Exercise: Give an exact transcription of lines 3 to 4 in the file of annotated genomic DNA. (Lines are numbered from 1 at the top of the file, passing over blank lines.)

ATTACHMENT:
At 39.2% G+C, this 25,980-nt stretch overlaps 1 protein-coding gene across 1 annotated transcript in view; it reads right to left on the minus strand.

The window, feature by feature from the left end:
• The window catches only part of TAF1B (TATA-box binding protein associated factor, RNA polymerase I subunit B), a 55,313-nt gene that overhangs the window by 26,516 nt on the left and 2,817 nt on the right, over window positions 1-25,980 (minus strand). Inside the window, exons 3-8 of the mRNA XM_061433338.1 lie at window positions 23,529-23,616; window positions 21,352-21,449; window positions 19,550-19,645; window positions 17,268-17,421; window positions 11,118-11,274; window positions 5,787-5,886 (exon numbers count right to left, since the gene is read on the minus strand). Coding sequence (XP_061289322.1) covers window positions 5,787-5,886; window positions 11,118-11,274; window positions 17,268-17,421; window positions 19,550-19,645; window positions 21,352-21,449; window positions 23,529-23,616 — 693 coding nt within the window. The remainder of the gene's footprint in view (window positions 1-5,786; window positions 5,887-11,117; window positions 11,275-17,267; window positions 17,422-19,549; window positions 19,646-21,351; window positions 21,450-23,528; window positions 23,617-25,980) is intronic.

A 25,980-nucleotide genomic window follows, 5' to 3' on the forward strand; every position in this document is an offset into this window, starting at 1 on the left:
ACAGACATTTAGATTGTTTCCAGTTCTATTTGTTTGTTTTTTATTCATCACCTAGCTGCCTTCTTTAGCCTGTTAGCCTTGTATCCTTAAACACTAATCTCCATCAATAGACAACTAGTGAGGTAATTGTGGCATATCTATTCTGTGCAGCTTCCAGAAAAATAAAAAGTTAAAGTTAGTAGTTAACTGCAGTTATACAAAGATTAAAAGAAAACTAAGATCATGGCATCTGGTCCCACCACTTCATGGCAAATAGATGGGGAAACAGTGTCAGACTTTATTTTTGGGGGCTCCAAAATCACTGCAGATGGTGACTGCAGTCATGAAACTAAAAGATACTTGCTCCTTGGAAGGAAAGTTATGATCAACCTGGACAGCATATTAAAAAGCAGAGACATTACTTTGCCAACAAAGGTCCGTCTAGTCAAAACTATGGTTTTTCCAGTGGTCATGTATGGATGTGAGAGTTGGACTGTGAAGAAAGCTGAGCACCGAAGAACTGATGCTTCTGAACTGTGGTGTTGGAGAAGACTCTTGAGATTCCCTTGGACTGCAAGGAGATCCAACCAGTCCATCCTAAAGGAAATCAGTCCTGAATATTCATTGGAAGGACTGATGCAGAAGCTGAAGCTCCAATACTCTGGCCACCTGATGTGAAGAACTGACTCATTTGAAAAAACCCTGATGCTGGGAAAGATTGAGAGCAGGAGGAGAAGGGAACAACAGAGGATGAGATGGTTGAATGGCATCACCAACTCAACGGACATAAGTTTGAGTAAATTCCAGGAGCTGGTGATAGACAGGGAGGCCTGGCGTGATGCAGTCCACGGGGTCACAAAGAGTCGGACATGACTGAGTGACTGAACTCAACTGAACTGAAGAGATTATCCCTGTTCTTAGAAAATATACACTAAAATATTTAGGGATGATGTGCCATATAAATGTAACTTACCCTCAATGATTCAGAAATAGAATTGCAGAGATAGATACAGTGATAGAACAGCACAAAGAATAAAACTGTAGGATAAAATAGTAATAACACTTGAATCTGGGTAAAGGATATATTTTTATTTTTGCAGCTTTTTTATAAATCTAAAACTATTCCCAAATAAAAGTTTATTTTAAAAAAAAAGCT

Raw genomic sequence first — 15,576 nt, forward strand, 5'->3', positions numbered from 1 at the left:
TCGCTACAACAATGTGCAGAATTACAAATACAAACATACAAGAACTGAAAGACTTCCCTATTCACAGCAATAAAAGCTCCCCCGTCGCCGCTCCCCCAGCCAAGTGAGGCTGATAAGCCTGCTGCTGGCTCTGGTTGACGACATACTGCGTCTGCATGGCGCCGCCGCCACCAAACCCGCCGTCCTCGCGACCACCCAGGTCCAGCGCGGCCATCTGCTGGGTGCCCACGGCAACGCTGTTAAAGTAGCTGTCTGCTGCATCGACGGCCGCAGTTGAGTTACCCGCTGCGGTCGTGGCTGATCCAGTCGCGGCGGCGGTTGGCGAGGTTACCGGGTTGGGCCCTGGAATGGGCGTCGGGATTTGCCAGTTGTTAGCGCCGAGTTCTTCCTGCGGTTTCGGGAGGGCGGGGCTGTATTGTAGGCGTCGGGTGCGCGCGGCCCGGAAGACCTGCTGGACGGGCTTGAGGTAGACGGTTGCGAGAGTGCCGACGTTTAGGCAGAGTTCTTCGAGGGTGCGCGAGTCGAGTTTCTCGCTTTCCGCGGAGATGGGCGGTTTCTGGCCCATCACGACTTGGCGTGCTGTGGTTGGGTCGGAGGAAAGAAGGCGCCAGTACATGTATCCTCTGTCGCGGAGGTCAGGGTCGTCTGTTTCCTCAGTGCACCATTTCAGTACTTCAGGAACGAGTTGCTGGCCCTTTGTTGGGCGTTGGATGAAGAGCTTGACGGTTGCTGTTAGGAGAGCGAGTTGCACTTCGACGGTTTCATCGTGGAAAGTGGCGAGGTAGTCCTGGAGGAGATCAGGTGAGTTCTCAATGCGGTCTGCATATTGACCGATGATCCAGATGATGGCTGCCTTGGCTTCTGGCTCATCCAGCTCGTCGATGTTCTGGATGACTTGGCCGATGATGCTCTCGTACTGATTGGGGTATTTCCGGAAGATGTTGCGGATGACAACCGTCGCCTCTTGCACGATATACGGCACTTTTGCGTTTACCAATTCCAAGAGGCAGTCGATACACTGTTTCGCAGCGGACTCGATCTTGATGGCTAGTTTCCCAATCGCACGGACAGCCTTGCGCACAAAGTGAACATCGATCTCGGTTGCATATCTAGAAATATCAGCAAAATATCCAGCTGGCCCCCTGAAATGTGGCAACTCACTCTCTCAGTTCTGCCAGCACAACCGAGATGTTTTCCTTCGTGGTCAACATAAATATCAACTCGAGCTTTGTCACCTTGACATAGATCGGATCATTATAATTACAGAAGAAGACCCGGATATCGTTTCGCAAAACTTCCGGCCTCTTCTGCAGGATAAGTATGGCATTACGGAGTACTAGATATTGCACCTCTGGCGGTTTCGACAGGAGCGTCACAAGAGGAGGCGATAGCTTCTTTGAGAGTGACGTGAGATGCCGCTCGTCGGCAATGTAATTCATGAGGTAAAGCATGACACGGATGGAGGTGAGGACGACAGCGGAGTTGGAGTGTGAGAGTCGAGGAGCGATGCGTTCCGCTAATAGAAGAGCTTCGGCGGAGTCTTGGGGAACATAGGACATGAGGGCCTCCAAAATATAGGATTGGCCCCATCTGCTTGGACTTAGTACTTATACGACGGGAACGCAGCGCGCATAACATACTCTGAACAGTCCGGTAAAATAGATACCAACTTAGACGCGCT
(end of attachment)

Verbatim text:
• The window catches only part of TAF1B (TATA-box binding protein associated factor, RNA polymerase I subunit B), a 55,313-nt gene that overhangs the window by 26,516 nt on the left and 2,817 nt on the right, over window positions 1-25,980 (minus strand). Inside the window, exons 3-8 of the mRNA XM_061433338.1 lie at window positions 23,529-23,616; window positions 21,352-21,449; window positions 19,550-19,645; window positions 17,268-17,421; window positions 11,118-11,274; window positions 5,787-5,886 (exon numbers count right to left, since the gene is read on the minus strand). Coding sequence (XP_061289322.1) covers window positions 5,787-5,886; window positions 11,118-11,274; window positions 17,268-17,421; window positions 19,550-19,645; window positions 21,352-21,449; window positions 23,529-23,616 — 693 coding nt within the window. The remainder of the gene's footprint in view (window positions 1-5,786; window positions 5,887-11,117; window positions 11,275-17,267; window positions 17,422-19,549; window positions 19,646-21,351; window positions 21,450-23,528; window positions 23,617-25,980) is intronic.

A 25,980-nucleotide genomic window follows, 5' to 3' on the forward strand; every position in this document is an offset into this window, starting at 1 on the left: